When at the last conference the subject of lands owned by inhabitants of Holland in the United States was brought forward, we stated, 1st, that we considered that subject as belonging more immediately to the States' authorities, and that the stipulations entered in some of our former treaties, which were no longer in force, had been found inconvenient, and had not been renewed; 2dly, that, by the general law of the land, aliens could not in the United States acquire or own land ; that it was by virtue of certain special laws of the States of New York and Pennsylvania that aliens had been permitted to purchase, and that inhabitants of Holland had actually purchased, lands; that those laws were from the beginning expressly limited to a number of years, which had now expired; that the foreign purchasers

, knew that limitation when they made the purchase, and they were now precisely in the same situation as citizens of the United States, who could no more than the members of the Holland company sell the lands they owned to foreigners.

On a review of the letter of the 30th of September, I find that the only point which was not fully discussed, although it was once mentioned in the conferences, relates to our high duties on importations. I have not received a single document relative to the subject of a date subsequent to the peace. But my knowledge of details previous to the war and some general facts of a subsequent date enable me to say that neither can our duties, a few articles excepted, be considered as amounting to a prohibition, nor is the diminution of our consumption of some articles, the produce of Holland, to be principally ascribed to those duties. It is a notorious fact that, notwithstanding those duties, we consume, in proportion to our population, a greater quantity of foreign manufactures than any other nation. The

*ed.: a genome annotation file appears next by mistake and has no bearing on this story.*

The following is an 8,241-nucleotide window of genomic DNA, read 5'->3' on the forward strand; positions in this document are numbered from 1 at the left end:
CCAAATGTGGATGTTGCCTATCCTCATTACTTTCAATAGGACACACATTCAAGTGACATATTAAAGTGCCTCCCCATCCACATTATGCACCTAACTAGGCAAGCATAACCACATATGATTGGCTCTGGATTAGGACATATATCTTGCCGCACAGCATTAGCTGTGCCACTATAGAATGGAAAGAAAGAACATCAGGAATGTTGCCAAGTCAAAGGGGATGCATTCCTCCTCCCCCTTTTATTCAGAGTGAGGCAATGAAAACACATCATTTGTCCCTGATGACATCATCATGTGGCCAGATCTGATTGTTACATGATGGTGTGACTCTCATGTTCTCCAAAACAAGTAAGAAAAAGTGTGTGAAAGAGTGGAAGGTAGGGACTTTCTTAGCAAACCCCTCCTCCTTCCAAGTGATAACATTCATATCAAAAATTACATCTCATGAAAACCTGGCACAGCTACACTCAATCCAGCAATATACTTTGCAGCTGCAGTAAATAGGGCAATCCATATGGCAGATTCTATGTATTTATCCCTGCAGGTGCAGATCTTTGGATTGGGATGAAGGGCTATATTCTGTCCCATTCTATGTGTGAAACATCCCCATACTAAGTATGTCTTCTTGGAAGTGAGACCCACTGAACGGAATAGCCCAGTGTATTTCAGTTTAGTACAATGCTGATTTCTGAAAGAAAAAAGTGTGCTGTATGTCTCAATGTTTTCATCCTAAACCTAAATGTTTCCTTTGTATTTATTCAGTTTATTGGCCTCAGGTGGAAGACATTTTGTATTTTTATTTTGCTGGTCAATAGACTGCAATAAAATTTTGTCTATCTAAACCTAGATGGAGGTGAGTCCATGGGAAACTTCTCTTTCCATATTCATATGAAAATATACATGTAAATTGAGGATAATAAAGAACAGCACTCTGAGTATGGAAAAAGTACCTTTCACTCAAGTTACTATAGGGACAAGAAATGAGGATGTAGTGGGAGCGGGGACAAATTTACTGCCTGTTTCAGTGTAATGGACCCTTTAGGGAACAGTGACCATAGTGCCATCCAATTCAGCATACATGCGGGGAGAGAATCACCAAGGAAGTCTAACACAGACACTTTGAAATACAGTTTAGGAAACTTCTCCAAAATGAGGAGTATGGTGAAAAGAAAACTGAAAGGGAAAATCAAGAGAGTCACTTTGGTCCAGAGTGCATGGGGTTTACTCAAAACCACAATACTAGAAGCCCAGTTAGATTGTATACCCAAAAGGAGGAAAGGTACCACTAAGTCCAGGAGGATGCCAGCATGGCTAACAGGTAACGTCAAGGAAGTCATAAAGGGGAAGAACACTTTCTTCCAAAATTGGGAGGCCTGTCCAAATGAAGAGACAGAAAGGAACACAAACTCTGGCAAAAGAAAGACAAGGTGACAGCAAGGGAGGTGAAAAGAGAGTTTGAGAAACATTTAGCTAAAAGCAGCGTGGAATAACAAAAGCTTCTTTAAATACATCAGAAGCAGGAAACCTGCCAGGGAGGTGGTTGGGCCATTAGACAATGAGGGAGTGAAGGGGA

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duties received in 1816 have exceeded 36 millions of dollars. We have been overwhelmed with importations of foreign linens and cloth and cotton goods, to the destruction of many of our own new manufactures. If the linens and the cloth of the Netherlands have not been imported, it must certainly be due to other causes than the duties. Two articles which were mentioned in the conferences, madder and thread or silk laces, pay the lowest rate of duty,—71 per cent. ad valorem. It would not be astonishing that the consumption of foreign cheese and spirits distilled from grain should have been lessened in America : it is more extraordinary that any should still be imported, considering the price of land, of cattle, and of rye and barley. sensible diminution has taken place, it is owing to the great improvements made during the last twenty years in the United States in the manufacture of cheese and of spirits. The consumption of Dutch cheese and gin is a mere matter of fancy and luxury, which is not much arrested by the duties; and I doubt altogether the assertion that it has been lessened. The fact certainly was not so a few years ago, before the decrees of Bonaparte and the orders in council interrupted the natural course of commerce. But it must be acknowledged that Holland has, in one respect, some right to complain, although the plenipotentiaries have not mentioned the fact in their letter. We have laid a duty of four to five cents more per gallon on spirits distilled from grain than on rum or brandy. This extra duty, which falls exclusively on Holland gin, is not wanted for the protection of our distilleries, and is doubly unjust, as the duty is specific, and gin is the cheapest of all spirits.